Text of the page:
Katie Hoff won her third medal of the 2008 Olympics, swimming the anchor for the United States on the 800-meter freestyle relay and helping the Americans to a third-place finish today behind Australia and China.
The Americans -- who came into the event owning the world record -- were in fourth place for much of the race after swims by Allison Schmitt and Natalie Coughlin, but Caroline Burckle and Hoff helped the U.S. rally past Italy to win bronze in a time of 7 minutes, 46.33 seconds.
"It's tough, but we just got our American record by four seconds, so we can't really complain about it," said Hoff, of Towson. "The [other] teams just had a little more. ... I did my best and ran out of room at the end. It's all I can do."
Australia won gold and set a world record (7:44.31), while China won silver (7:45.93). It was the first time the United States has not won gold in the 800 freestyle relay since it became an Olympic event in 1996.
This week, Hoff won a silver (400 freestyle), a bronze (400 individual medley) and finished fourth twice (200 freestyle and 200 individual medley). Coughlin, who has a gold, a silver and two bronze medals, is still the only American woman to win more medals this week than Hoff.
Michael Phelps didn't have a final for the first time this week, but secured himself a spot in the final of the 200 individual medley with the second-fastest time (1:57.70) behind Ryan Lochte (1:57.69). He said he planned to spend the rest of the day laying low, playing cards or sleeping.
"That's the biggest thing over the next two days," Phelps said. "Trying to get as much rest and recovery in my system as possible. Tomorrow, the 200 IM is going to be a hard race, and so is the 100 fly against [Ian] Crocker. Crock's been waiting around for this event, so you know he's going to be ready to do something good."
Phelps' quest for eight gold medals has been such a huge story in the buildup to these Olympics and with his performances here, his excellence has, in many ways, made it difficult keep expectations for Hoff in check.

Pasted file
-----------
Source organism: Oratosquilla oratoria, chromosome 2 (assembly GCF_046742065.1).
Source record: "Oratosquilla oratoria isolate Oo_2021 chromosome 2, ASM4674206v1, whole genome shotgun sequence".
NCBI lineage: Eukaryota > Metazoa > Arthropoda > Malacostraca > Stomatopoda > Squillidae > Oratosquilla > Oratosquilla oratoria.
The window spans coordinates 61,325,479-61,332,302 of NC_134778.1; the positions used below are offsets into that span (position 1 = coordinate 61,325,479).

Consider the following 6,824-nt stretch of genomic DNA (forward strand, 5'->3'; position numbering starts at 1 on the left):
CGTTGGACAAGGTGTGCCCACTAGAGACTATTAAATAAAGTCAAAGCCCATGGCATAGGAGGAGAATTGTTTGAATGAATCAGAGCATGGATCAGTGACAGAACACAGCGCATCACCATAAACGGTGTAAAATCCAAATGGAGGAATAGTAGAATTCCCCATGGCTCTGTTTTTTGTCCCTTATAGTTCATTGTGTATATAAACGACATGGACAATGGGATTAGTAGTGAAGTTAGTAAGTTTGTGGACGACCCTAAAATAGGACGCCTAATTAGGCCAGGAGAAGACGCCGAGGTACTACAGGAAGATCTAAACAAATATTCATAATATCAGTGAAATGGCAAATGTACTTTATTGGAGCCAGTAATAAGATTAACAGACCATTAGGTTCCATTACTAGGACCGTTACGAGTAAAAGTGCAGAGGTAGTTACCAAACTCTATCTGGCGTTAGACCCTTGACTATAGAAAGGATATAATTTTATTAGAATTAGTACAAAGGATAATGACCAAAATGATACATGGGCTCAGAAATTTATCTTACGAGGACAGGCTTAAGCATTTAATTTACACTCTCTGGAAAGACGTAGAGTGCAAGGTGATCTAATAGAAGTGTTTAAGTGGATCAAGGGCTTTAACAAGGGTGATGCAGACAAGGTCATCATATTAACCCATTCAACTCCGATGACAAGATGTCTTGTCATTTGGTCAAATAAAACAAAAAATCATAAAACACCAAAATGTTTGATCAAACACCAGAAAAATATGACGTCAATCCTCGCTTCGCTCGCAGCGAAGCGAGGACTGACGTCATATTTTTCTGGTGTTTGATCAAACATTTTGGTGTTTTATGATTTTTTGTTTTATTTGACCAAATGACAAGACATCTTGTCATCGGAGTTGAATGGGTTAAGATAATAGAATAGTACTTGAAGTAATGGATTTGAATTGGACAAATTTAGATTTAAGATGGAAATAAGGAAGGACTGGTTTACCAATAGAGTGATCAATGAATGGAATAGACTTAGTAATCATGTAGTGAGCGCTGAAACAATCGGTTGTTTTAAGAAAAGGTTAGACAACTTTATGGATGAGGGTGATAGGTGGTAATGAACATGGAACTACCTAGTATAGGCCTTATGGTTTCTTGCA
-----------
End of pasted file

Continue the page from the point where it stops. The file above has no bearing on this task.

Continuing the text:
"Can Hoff be the female version of Phelps?" was an easy story line for the media to focus on, considering they both grew up in Baltimore County and trained with the North Baltimore Aquatic Club. In retrospect, it might have been somewhat unrealistic.
Criticism that Hoff's program here might have been a bit too ambitious has been building to a slow boil ever since Great Britain's Rebecca Adlington out-touched her at the wall to win the gold medal in the 400 freestyle. Hoff, though, is an emotional swimmer, still learning how to marshal her nervous energy into her performances.
She'd argue -- and has throughout the year -- that swimming multiple races helps her more than it hinders her. With a lot of different events to swim, she doesn't put too much pressure on herself, something she did in 2004 in Athens when she had just one race.
"Right now, there is nobody that wants to win a gold medal at this meet more than Katie Hoff," said Mark Schubert, the director of USA Swimming. "That's the good thing."
Hoff has one more shot at winning gold, Saturday morning in the 800 freestyle.
"It definitely gives me some motivation," Hoff said about missing out on gold thus far.
Hoff's main concern this week isn't that she's swum poorly, it's that everyone else in the world is dropping big chunks of time. She set an American record in the 200 freestyle, but Federica Pellegrini of Italy set a world record and Hoff came in fourth. An hour later, she finished fourth in the 200 individual medley when Australia's Stephanie Rice also set a world record.
That hasn't stopped some of Hoff's competitors from offering mild criticism of her decision to enter five individual races.
"The competition is tough in every race. For me, sometimes it's not a good idea [to swim so many events]," said Slovenia's Sara Isakovic, who won silver in the 200 freestyle and was also faster than the previous world record. "It's really important to focus on your main event. Not just try to win maybe five gold medals."
Yetter was quick to disagree.
"I remember when Matt Biondi was supposed to win seven golds and he got a bronze in his first race and everyone asked, 'Are you disappointed?' " Yetter said. "[Biondi] said, 'Nah, I just want to win a gold medal.' You kind of have to look at it like that."
Medals other than gold, however, are often viewed differently depending on the swimmer. American Jason Lezak, who was the hero of the 400 freestyle relay and one of the main reasons Phelps is still in the chase for eight gold medals, won the first individual medal of his career, finishing in a tie for third in the 100 freestyle. Four years ago, Lezak didn't even make the final.
"Definitely a huge mistake I made four years ago by taking [preliminaries] too lightly. It's been eating at me for a long time," Lezak said. "To go out there and accomplish that medal, I'm really excited," Lezak said. "Obviously, it doesn't top the relay from the other night but it's something that's really pushed me to swim for four years."